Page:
What to Do if You Have a Data Breach

        Understanding and Preventing Data Breaches


It is common to have an “it will never happen to us” philosophy when it comes to data breaches. Unfortunately, that thinking can lead to lax security measures and carelessness when it comes to protecting sensitive information. If your company suffers a data breach:

     1) Act quickly. Report the breach immediately to local law enforcement.
     Notify important suppliers, vendors and partners.

     2) Alert your customers. If there is a data breach involving customers’
     personal information, activate your plan to alert them. The information
     compromised could be incredibly harmful to your customers, so alert them as
     soon as possible.

     3) Investigate. If you do not have the resources to do an internal investigation,
     consult a third party. The quicker the breach can be dealt with, the
     fewer negative effects your company will endure.

     4) Take measures to lessen the chance of a future breach. Fortunately, a data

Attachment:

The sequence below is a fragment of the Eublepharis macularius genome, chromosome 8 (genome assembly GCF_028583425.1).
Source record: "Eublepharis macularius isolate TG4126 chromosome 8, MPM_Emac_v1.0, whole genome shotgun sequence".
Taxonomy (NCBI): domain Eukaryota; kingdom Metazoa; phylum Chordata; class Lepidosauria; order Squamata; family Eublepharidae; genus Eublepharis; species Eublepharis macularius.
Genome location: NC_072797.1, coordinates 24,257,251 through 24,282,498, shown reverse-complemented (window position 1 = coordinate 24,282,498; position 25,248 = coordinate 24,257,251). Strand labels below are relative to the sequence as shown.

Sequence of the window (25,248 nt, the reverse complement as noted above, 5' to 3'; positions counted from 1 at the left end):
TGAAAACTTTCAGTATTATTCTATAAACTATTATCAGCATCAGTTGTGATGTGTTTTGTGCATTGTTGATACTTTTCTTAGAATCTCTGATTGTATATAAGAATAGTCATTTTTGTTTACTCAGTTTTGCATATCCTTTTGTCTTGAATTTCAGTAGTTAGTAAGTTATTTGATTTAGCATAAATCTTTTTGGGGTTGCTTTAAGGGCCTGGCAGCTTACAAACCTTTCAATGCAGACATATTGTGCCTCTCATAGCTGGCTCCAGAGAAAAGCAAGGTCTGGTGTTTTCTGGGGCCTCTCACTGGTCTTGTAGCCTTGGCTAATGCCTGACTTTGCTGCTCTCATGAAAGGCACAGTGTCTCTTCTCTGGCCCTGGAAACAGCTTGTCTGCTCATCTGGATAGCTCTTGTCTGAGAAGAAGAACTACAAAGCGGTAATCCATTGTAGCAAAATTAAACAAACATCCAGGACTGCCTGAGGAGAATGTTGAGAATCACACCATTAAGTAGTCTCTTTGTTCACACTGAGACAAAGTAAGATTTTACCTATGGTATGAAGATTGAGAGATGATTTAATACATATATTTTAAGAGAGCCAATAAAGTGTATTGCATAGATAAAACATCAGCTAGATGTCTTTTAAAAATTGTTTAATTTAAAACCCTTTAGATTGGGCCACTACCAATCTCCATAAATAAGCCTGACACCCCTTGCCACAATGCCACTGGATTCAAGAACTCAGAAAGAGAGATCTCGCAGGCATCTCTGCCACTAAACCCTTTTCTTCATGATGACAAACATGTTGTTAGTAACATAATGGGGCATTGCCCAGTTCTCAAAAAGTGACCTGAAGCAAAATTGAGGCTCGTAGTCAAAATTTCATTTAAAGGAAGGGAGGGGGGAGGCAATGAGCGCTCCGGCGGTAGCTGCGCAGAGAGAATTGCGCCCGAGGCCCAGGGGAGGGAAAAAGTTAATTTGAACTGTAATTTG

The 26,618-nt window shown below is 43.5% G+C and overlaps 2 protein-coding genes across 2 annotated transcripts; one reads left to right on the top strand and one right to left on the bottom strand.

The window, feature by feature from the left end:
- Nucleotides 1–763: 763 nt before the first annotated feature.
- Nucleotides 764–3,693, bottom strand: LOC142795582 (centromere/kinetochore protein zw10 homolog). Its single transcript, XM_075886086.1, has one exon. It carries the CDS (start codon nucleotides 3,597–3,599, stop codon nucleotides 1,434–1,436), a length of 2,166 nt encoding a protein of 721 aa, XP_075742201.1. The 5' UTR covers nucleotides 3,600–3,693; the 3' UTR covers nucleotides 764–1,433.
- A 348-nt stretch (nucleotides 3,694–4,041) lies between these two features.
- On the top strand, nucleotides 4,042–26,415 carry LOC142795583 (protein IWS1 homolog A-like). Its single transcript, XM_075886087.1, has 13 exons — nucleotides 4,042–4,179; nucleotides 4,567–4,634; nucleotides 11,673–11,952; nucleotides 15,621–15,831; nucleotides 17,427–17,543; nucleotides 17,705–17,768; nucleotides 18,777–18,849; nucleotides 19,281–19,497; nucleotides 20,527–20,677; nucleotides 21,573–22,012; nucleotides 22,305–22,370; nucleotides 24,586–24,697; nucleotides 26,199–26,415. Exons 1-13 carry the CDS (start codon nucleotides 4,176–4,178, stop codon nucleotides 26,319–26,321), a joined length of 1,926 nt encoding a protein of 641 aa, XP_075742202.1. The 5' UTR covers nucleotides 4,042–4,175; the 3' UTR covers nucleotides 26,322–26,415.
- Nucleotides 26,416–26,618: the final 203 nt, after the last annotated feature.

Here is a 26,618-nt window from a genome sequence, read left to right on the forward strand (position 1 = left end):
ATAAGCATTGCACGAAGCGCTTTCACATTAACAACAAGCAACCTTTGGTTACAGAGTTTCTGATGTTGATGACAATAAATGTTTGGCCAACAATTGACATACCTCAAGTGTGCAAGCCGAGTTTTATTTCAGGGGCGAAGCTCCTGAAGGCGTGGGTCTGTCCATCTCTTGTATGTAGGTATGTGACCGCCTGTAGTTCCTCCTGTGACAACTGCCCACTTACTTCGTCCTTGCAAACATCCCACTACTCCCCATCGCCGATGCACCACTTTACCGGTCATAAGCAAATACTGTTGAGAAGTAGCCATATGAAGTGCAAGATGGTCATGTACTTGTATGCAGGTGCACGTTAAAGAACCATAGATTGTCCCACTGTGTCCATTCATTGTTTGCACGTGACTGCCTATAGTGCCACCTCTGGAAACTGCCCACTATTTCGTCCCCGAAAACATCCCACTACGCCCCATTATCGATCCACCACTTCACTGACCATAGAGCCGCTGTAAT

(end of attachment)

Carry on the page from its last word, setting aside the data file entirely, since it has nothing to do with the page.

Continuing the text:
breach can be a good learning tool for your company. Analyze why
     the breach happened and take steps to make sure it doesn’t happen again.

The Federal Trade Commission (FTC) has many resources available to assist you and your company in recovering from a data breach.

What do Target, Nieman Marcus and Apple have in common? All these companies were victims of a data breach in 2013, totaling millions of stolen records that include personal information such as Social Security numbers, credit card numbers and bank account numbers.

If your company handles critical assets such as customers’ personal data, intellectual property or proprietary corporate data, you are at risk of a data breach. It doesn’t matter if you are a Fortune 500 company or a small “ma and pa” shop—cyber thieves are always looking for their next score. It is often assumed that smaller businesses can escape attention from cyber crooks, but according to Verizon Communication’s 2013 Data Breach Investigations Report, 31 percent of data breaches were at companies with 100 or fewer employees. No company of any size is completely safe from a data breach.